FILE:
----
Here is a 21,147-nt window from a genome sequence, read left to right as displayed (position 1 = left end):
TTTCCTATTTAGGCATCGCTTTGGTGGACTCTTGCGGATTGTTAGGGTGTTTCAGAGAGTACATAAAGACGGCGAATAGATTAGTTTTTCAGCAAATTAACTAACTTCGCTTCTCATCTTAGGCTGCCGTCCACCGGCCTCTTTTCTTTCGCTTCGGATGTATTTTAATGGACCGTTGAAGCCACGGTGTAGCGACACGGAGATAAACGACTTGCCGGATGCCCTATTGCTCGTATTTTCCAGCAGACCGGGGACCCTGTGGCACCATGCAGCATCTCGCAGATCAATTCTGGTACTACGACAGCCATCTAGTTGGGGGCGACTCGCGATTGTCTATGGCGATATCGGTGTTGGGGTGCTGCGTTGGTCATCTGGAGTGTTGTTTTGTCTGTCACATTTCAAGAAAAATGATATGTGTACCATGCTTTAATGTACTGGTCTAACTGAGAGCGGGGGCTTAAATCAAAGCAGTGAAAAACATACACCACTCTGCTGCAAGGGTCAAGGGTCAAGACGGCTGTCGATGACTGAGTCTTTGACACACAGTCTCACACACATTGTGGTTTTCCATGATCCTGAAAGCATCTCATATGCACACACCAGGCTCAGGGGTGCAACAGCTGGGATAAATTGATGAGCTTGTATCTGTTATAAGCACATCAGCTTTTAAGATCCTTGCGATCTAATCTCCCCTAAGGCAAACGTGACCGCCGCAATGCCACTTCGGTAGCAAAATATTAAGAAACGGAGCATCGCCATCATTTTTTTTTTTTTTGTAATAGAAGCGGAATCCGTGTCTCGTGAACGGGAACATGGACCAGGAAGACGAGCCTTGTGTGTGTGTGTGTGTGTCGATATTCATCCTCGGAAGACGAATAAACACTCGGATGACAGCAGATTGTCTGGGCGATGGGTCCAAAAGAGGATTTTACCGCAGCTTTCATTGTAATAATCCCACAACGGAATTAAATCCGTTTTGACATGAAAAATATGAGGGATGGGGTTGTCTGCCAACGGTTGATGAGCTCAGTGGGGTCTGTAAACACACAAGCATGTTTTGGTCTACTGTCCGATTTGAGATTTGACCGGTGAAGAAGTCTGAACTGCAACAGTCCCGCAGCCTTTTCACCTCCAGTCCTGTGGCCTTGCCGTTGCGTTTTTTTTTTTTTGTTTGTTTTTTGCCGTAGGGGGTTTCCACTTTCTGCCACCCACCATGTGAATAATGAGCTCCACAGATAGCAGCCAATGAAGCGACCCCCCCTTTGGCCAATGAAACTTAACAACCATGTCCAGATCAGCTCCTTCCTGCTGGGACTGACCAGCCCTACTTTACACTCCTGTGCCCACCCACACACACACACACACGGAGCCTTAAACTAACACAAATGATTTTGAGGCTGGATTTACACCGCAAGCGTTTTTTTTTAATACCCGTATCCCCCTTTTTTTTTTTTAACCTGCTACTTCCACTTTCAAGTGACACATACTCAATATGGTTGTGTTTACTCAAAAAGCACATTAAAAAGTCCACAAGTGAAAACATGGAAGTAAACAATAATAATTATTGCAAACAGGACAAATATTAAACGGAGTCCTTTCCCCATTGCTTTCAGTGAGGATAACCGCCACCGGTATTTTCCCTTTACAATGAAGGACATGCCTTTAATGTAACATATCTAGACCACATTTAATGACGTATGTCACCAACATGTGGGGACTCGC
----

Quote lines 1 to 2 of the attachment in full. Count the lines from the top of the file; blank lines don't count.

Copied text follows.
Here is a 21,147-nt window from a genome sequence, read left to right as displayed (position 1 = left end):
TTTCCTATTTAGGCATCGCTTTGGTGGACTCTTGCGGATTGTTAGGGTGTTTCAGAGAGTACATAAAGACGGCGAATAGATTAGTTTTTCAGCAAATTAACTAACTTCGCTTCTCATCTTAGGCTGCCGTCCACCGGCCTCTTTTCTTTCGCTTCGGATGTATTTTAATGGACCGTTGAAGCCACGGTGTAGCGACACGGAGATAAACGACTTGCCGGATGCCCTATTGCTCGTATTTTCCAGCAGACCGGGGACCCTGTGGCACCATGCAGCATCTCGCAGATCAATTCTGGTACTACGACAGCCATCTAGTTGGGGGCGACTCGCGATTGTCTATGGCGATATCGGTGTTGGGGTGCTGCGTTGGTCATCTGGAGTGTTGTTTTGTCTGTCACATTTCAAGAAAAATGATATGTGTACCATGCTTTAATGTACTGGTCTAACTGAGAGCGGGGGCTTAAATCAAAGCAGTGAAAAACATACACCACTCTGCTGCAAGGGTCAAGGGTCAAGACGGCTGTCGATGACTGAGTCTTTGACACACAGTCTCACACACATTGTGGTTTTCCATGATCCTGAAAGCATCTCATATGCACACACCAGGCTCAGGGGTGCAACAGCTGGGATAAATTGATGAGCTTGTATCTGTTATAAGCACATCAGCTTTTAAGATCCTTGCGATCTAATCTCCCCTAAGGCAAACGTGACCGCCGCAATGCCACTTCGGTAGCAAAATATTAAGAAACGGAGCATCGCCATCATTTTTTTTTTTTTTGTAATAGAAGCGGAATCCGTGTCTCGTGAACGGGAACATGGACCAGGAAGACGAGCCTTGTGTGTGTGTGTGTGTGTCGATATTCATCCTCGGAAGACGAATAAACACTCGGATGACAGCAGATTGTCTGGGCGATGGGTCCAAAAGAGGATTTTACCGCAGCTTTCATTGTAATAATCCCACAACGGAATTAAATCCGTTTTGACATGAAAAATATGAGGGATGGGGTTGTCTGCCAACGGTTGATGAGCTCAGTGGGGTCTGTAAACACACAAGCATGTTTTGGTCTACTGTCCGATTTGAGATTTGACCGGTGAAGAAGTCTGAACTGCAACAGTCCCGCAGCCTTTTCACCTCCAGTCCTGTGGCCTTGCCGTTGCGTTTTTTTTTTTTTGTTTGTTTTTTGCCGTAGGGGGTTTCCACTTTCTGCCACCCACCATGTGAATAATGAGCTCCACAGATAGCAGCCAATGAAGCGACCCCCCCTTTGGCCAATGAAACTTAACAACCATGTCCAGATCAGCTCCTTCCTGCTGGGACTGACCAGCCCTACTTTACACTCCTGTGCCCACCCACACACACACACACACGGAGCCTTAAACTAACACAAATGATTTTGAGGCTGGATTTACACCGCAAGCGTTTTTTTTTAATACCCGTATCCCCCTTTTTTTTTTTTAACCTGCTACTTCCACTTTCAAGTGACACATACTCAATATGGTTGTGTTTACTCAAAAAGCACATTAAAAAGTCCACAAGTGAAAACATGGAAGTAAACAATAATAATTATTGCAAACAGGACAAATATTAAACGGAGTCCTTTCCCCATTGCTTTCAGTGAGGATAACCGCCACCGGTATTTTCCCTTTACAATGAAGGACATGCCTTTAATGTAACATATCTAGACCACATTTAATGACGTATGTCACCAACATGTGGGGACTCGC